For a while we lived in a commune
above a liquor store in Oakland.
Everyone took turns making oatmeal
and toast. We drank powdered milk
from stoneware jugs and spent most
of the day on our knees. In exchange
for a bed, we stuffed envelopes and
folded their newspaper. RIGHT ON:
a raised fist, clenched around a crucifix.
They were radicals who'd seen the light.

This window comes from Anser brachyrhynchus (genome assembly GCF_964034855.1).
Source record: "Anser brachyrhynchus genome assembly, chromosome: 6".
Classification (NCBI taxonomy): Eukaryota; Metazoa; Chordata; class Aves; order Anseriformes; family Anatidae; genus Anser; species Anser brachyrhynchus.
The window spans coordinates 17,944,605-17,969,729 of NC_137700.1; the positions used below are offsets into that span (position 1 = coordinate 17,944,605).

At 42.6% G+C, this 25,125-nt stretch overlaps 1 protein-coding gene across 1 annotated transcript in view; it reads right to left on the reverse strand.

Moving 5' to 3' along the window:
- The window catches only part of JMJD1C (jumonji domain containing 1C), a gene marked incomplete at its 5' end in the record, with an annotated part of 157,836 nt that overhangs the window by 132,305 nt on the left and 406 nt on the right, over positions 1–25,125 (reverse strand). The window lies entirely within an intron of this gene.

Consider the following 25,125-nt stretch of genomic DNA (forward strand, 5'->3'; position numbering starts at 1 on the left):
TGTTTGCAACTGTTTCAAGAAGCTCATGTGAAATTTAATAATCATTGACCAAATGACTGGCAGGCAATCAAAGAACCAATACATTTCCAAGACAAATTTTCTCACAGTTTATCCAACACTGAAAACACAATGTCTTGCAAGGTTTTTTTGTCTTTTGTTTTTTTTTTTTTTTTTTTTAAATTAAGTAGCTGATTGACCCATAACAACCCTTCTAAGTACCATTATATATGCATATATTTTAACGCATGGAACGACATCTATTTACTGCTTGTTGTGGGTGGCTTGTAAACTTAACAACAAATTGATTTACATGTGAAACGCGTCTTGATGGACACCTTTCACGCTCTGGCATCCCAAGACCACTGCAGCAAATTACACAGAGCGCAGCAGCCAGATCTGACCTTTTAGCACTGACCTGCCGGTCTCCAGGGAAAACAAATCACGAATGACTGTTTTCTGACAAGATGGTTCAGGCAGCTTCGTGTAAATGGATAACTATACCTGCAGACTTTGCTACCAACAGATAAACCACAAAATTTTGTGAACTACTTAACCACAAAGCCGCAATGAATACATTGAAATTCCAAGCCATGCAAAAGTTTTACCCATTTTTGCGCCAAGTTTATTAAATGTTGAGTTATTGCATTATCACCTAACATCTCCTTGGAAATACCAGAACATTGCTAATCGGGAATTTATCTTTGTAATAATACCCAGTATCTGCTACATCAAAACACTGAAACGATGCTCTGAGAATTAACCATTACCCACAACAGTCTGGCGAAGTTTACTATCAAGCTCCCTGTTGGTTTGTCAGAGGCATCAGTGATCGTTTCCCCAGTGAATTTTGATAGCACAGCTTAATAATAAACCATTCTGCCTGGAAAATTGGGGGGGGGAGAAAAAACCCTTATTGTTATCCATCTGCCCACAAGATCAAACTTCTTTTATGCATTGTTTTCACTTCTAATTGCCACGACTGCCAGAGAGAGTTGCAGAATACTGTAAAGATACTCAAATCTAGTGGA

Marx, they said, never claimed he came
to save anyone. They knew their Nietzsche,
they'd been Hari-Krishnad,
electric kool-aid acid tested,
EST'd and LSD'd.
They thought they had been everywhere,
and that they were righteous in coming down
to rest in this valley of sighs,
amidst the murmur of untranslatable tongues.
When we stood in their circle,
our eyes closed in prayer,
we could have been anywhere,
we could have been anyone.